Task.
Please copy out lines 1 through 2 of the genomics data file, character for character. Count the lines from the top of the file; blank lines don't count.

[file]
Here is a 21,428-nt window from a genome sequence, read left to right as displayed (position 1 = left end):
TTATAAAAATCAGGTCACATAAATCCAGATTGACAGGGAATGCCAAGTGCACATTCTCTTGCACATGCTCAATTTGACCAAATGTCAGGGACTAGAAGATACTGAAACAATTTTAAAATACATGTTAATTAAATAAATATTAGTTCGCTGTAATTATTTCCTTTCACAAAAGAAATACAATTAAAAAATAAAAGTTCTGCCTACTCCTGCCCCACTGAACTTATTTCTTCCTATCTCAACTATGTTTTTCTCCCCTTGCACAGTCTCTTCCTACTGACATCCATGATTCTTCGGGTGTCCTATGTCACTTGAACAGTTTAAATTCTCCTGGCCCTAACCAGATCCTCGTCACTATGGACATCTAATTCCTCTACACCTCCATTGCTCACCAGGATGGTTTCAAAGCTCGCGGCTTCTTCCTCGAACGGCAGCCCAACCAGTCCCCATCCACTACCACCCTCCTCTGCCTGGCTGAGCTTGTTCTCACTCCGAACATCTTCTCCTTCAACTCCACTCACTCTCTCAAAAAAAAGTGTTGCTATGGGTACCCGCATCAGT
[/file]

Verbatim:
Here is a 21,428-nt window from a genome sequence, read left to right as displayed (position 1 = left end):
TTATAAAAATCAGGTCACATAAATCCAGATTGACAGGGAATGCCAAGTGCACATTCTCTTGCACATGCTCAATTTGACCAAATGTCAGGGACTAGAAGATACTGAAACAATTTTAAAATACATGTTAATTAAATAAATATTAGTTCGCTGTAATTATTTCCTTTCACAAAAGAAATACAATTAAAAAATAAAAGTTCTGCCTACTCCTGCCCCACTGAACTTATTTCTTCCTATCTCAACTATGTTTTTCTCCCCTTGCACAGTCTCTTCCTACTGACATCCATGATTCTTCGGGTGTCCTATGTCACTTGAACAGTTTAAATTCTCCTGGCCCTAACCAGATCCTCGTCACTATGGACATCTAATTCCTCTACACCTCCATTGCTCACCAGGATGGTTTCAAAGCTCGCGGCTTCTTCCTCGAACGGCAGCCCAACCAGTCCCCATCCACTACCACCCTCCTCTGCCTGGCTGAGCTTGTTCTCACTCCGAACATCTTCTCCTTCAACTCCACTCACTCTCTCAAAAAAAAGTGTTGCTATGGGTACCCGCATCAGT